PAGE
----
Installation shines light on household food waste

A London home has been temporarily transformed with tonnes of food to highlight the huge amount of food waste generated by households in the capital each year.

The Small Change, Big Difference campaign, a concept by Smarts Communicate, highlights that well over half of all food waste produced in the UK every year comes from households.

All edible leftovers from the installation were later donated to London charity City Harvest, and redistributed to organisations that feed people in need.

While most London boroughs offer residents food recycling collections so they can turn inedible waste food into energy or compost, the campaign is also asking people to use their caddy for things like peelings, bones and eggshells.

Boroughs that do not currently have a separate food waste collection have been asked by the Mayor of London, Sadiq Khan, to introduce one for all street-level properties by 2020, to make sure that as little food waste as possible is sent to landfill and to help hit London's recycling and carbon-reduction targets.

The camapign was created by global PR and content agency Smarts Communicate.

Food-waste campaigner and owner of the property used for the installation, Gemma Kelvin, explained: "The amount of food waste we Londoners produce is staggering. What's most surprising is that it's often edible food that is being thrown away, and that it's coming from our households rather than supermarkets and restaurants."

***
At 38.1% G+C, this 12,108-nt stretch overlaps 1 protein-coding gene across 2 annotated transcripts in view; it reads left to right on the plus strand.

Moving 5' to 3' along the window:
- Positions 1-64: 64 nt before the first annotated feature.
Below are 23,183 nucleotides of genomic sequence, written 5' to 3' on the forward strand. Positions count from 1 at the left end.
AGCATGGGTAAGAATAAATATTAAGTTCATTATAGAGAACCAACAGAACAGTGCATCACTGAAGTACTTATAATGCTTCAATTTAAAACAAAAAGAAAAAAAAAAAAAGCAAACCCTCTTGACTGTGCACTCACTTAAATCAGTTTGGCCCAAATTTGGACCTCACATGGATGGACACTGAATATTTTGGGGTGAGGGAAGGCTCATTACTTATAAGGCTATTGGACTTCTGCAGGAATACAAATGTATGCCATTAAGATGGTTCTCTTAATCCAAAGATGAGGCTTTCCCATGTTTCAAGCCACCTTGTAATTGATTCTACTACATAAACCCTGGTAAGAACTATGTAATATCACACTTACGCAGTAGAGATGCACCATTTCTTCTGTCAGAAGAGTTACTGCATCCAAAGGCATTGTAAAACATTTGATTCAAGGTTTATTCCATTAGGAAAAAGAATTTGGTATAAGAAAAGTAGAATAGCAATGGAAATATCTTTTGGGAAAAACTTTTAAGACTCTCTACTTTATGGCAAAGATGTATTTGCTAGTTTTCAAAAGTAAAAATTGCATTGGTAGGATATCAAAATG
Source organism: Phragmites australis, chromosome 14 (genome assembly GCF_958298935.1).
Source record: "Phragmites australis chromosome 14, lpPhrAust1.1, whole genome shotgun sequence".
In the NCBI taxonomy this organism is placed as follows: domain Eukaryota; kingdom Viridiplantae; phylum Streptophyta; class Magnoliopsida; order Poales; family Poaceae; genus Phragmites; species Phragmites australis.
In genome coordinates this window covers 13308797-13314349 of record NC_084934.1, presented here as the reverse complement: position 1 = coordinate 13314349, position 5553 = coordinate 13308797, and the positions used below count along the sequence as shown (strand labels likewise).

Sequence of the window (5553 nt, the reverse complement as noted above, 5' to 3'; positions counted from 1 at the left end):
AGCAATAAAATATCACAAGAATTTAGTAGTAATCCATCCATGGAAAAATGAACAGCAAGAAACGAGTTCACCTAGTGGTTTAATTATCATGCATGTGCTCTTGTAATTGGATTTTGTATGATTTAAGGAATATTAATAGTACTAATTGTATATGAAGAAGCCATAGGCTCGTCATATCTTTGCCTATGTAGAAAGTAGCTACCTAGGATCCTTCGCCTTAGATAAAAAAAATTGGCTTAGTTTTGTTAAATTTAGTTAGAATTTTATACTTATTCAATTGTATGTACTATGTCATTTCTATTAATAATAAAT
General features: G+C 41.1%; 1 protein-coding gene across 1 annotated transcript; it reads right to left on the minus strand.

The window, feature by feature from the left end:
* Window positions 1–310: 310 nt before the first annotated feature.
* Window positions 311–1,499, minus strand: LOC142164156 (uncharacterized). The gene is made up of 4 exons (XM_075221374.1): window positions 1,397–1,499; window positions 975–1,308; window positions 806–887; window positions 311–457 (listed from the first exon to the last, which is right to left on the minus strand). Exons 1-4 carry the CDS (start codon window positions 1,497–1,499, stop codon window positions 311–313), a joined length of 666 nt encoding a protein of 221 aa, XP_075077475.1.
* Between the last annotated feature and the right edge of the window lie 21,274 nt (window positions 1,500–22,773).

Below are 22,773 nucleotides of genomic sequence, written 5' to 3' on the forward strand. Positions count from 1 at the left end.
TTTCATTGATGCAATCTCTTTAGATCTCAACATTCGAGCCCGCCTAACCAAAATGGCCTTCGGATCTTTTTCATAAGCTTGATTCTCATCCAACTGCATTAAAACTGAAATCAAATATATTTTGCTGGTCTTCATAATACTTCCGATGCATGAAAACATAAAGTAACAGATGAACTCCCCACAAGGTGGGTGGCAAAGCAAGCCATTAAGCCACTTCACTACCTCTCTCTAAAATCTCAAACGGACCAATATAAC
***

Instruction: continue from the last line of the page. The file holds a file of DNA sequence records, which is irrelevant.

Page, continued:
Twelve London boroughs are supporting the cause by hosting events – including workshops and cookery demonstrations – to help residents reduce their food waste, enourage food recyling and to eat more sustainably.

Ali Moore, campaign lead at Small Change, Big Difference, said: "Everyone knows about plastics and their impact on the environment – but the impact of food waste on climate change is also really huge. When food is emptied into the rubbish bin, it produces damaging CO2 emissions.

"By eating less meat, freezing and storing food correctly and recycling food waste that can’t be eaten, like peelings, bones and eggshells, Londoners can save money and help protect the planet."

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